[8] Plaintiff argued that the position canvassed by the second defendant is fundamentally flawed as the issues raised by the plaintiff in his application are based not only on the domestic laws of Nigeria but on international human rights instruments over which the Court clearly has jurisdiction. Plaintiff further states that the Court is statutorily empowered to hear cases of violations of human rights, even if such cases rely in part on national laws.

[9] It is a well established principle of law that jurisdiction is a creature of stature. The statute that spells out the jurisdiction of this Court is the Supplementary Protocol on the Court of Justice, specifically Article 9 thereof. For this Court to have subject-matter jurisdiction over the suit as instituted by the plaintiff, the subject matter of the suit must fall within the confines of Article 9 of the Supplementary Protocol to the Court

[10] The subject matter of the application filed by the plaintiff respondent in the instant proceedings is the violation of the right to education and human dignity. They further alleged a violation of the right of the peoples to their wealth and natural resources as well as the right of peoples to economic and social development. They claim these rights are guaranteed by Articles 1,2, 17,21, and 22 of the African Charter on Human and Peoples' Rights

[11] Article 9 of the Supplementary Protocol which governs the jurisdiction of this Court has eight sub-sections, which grant the Court jurisdiction on several different issues. Second defendants relied on the provisions of Article 9(1) (a) (b) and (c) to conclude that the Court lacks jurisdiction as those sub-sections of Article 9 only govern issues relating to the application and interpretation of ECOWAS texts. However, Article 9 has several other subsections which grant other forms of jurisdiction to the Court.

[12] Under Article 9(4) of the Supplementary Protocol, the Court clearly has jurisdiction to adjudicate on applications concerning the violation of human rights that occur in Member States of ECOWAS. Article 9(4) stipulates in part that: The Court has jurisdiction to determine cases of violation of human rights that occur in any Member State.

[13] The thrust of the plaintiff's suit is the denial of the right to education for the people of the Federal Republic of Nigeria, denial of the right of people to their wealth and natural resources and the right of people to economic and social developments guaranteed by Articles 1,2, 17, 21 and 22 of the African Charter on Human and Peoples' Rights of which Nigeria is a signatory. The Court has jurisdiction over human rights enshrined in the African Charter and the fact that these rights are domesticated in the municipal law of the Federal Republic of Nigeria cannot oust the jurisdiction of the Court. Second defendant's reliance on Article 9(1)(a)(b) and (c) of the Supplementary Protocol of the Court to argue that the Court does not have subject-matter jurisdiction over human rights issues is misconceived as they failed to take cognizance of the entire provisions of Article 9. In law, an enactment must be read as a whole. This Court clearly has subject matter jurisdiction over human rights violations in so far as these are recognized by the African Charter on Human and Peoples' Rights, which is adopted by Article 4(g) of the Revised Treaty of ECOWAS. As the plaintiff's claim is premised on Articles 1,2, 17, 21 and 22 of the African Charter on Human and Peoples' Rights, the Court does have subject matter jurisdiction of the suit filed by the plaintiff.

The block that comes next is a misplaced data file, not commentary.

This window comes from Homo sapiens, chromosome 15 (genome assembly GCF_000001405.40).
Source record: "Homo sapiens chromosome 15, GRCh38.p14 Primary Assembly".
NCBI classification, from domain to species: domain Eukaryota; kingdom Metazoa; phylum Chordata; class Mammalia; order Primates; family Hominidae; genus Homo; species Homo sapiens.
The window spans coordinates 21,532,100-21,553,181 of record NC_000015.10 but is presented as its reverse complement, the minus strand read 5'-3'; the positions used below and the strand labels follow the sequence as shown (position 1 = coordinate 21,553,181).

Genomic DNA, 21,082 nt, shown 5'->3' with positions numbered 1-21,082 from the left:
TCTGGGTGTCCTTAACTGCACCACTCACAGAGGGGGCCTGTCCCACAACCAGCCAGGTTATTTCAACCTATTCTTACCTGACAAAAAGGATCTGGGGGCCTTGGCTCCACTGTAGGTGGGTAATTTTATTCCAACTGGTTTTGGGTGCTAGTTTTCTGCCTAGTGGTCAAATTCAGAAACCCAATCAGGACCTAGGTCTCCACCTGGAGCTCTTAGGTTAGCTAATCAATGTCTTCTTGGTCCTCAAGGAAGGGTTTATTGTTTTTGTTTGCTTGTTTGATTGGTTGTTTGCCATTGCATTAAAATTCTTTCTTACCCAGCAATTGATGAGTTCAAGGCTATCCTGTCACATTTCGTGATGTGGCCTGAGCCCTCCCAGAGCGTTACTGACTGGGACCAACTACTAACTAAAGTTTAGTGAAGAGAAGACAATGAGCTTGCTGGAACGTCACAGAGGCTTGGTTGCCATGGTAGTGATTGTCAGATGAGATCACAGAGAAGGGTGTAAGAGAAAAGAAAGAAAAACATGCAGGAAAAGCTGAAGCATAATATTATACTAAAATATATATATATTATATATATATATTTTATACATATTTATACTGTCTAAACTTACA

ISSUE 2

WHETHER THE RIGHT TO EDUCATION IS JUSCIABLE AND CAN BE LITIGATED BEFORE THIS COURT

[14] Second defendant applicant contends that the educational objective of the first defendant, the Federal Republic of Nigeria, contained in Chapter II of the 1999 Constitution of the Federal Republic lies at the heart of the plaintiff's suit. Second defendant contends that the provisions of Chapter II of the 1999 Constitution are the directive principles of state policy and are therefore not justiciable. They postulate that the principles of state policy represent the ideals which the Federal Government ought to strive to achieve and do not confer any positive rights on any citizen. They stated further that the Federal Government of Nigeria has absolute powers over educational matters and that by Section 6(6) © of the Constitution, jurisdiction over such issues is reserved exclusively for the Federal High Court. Again, second defendant stated that though the Constitution has imposed a duty on all the three organs of government to strive to eradicate illiteracy and to provide free compulsory basic education, these are just educational policies which are non-justiciable. In short, the second defendant contends that the subject matter of the suit is covered by the provisions of the Nigerian Constitution on the directive principles of state policy and cannot be determined or enforced by this Court.